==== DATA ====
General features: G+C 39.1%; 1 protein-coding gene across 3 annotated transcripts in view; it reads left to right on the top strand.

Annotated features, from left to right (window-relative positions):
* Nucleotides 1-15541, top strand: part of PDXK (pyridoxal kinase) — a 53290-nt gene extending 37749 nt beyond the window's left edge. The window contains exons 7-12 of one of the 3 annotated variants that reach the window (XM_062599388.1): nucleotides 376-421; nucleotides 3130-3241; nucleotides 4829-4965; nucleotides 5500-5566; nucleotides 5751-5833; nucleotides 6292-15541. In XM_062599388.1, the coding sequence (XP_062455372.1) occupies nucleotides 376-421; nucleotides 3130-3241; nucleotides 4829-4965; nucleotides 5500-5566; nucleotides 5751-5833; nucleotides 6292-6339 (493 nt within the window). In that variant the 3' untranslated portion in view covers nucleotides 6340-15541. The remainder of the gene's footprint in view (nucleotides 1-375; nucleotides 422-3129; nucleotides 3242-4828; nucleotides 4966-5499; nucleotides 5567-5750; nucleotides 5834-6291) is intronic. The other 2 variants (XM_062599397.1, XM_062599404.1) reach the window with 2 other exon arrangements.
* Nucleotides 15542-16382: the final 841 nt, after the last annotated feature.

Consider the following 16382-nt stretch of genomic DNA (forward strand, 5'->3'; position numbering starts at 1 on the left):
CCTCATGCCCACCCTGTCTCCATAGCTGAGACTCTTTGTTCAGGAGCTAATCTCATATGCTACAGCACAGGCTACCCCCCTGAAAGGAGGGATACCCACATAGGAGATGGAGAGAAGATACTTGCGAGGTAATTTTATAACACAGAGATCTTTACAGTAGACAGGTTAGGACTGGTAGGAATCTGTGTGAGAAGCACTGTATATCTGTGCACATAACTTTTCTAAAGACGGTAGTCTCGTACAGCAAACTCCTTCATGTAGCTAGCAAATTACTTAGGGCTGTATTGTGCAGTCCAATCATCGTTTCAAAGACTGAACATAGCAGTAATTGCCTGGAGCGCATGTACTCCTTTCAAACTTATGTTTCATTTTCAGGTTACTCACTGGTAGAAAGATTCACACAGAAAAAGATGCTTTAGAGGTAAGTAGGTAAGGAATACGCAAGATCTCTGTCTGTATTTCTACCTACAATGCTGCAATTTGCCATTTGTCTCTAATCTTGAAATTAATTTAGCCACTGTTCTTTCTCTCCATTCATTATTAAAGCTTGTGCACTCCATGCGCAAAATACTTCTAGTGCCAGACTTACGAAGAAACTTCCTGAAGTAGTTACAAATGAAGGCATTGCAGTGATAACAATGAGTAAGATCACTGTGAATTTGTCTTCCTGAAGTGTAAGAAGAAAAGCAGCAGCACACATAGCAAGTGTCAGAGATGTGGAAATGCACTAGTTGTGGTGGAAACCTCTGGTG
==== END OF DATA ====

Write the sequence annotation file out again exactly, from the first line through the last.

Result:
General features: G+C 39.1%; 1 protein-coding gene across 3 annotated transcripts in view; it reads left to right on the top strand.

Annotated features, from left to right (window-relative positions):
* Nucleotides 1-15541, top strand: part of PDXK (pyridoxal kinase) — a 53290-nt gene extending 37749 nt beyond the window's left edge. The window contains exons 7-12 of one of the 3 annotated variants that reach the window (XM_062599388.1): nucleotides 376-421; nucleotides 3130-3241; nucleotides 4829-4965; nucleotides 5500-5566; nucleotides 5751-5833; nucleotides 6292-15541. In XM_062599388.1, the coding sequence (XP_062455372.1) occupies nucleotides 376-421; nucleotides 3130-3241; nucleotides 4829-4965; nucleotides 5500-5566; nucleotides 5751-5833; nucleotides 6292-6339 (493 nt within the window). In that variant the 3' untranslated portion in view covers nucleotides 6340-15541. The remainder of the gene's footprint in view (nucleotides 1-375; nucleotides 422-3129; nucleotides 3242-4828; nucleotides 4966-5499; nucleotides 5567-5750; nucleotides 5834-6291) is intronic. The other 2 variants (XM_062599397.1, XM_062599404.1) reach the window with 2 other exon arrangements.
* Nucleotides 15542-16382: the final 841 nt, after the last annotated feature.

Consider the following 16382-nt stretch of genomic DNA (forward strand, 5'->3'; position numbering starts at 1 on the left):
CCTCATGCCCACCCTGTCTCCATAGCTGAGACTCTTTGTTCAGGAGCTAATCTCATATGCTACAGCACAGGCTACCCCCCTGAAAGGAGGGATACCCACATAGGAGATGGAGAGAAGATACTTGCGAGGTAATTTTATAACACAGAGATCTTTACAGTAGACAGGTTAGGACTGGTAGGAATCTGTGTGAGAAGCACTGTATATCTGTGCACATAACTTTTCTAAAGACGGTAGTCTCGTACAGCAAACTCCTTCATGTAGCTAGCAAATTACTTAGGGCTGTATTGTGCAGTCCAATCATCGTTTCAAAGACTGAACATAGCAGTAATTGCCTGGAGCGCATGTACTCCTTTCAAACTTATGTTTCATTTTCAGGTTACTCACTGGTAGAAAGATTCACACAGAAAAAGATGCTTTAGAGGTAAGTAGGTAAGGAATACGCAAGATCTCTGTCTGTATTTCTACCTACAATGCTGCAATTTGCCATTTGTCTCTAATCTTGAAATTAATTTAGCCACTGTTCTTTCTCTCCATTCATTATTAAAGCTTGTGCACTCCATGCGCAAAATACTTCTAGTGCCAGACTTACGAAGAAACTTCCTGAAGTAGTTACAAATGAAGGCATTGCAGTGATAACAATGAGTAAGATCACTGTGAATTTGTCTTCCTGAAGTGTAAGAAGAAAAGCAGCAGCACACATAGCAAGTGTCAGAGATGTGGAAATGCACTAGTTGTGGTGGAAACCTCTGGTG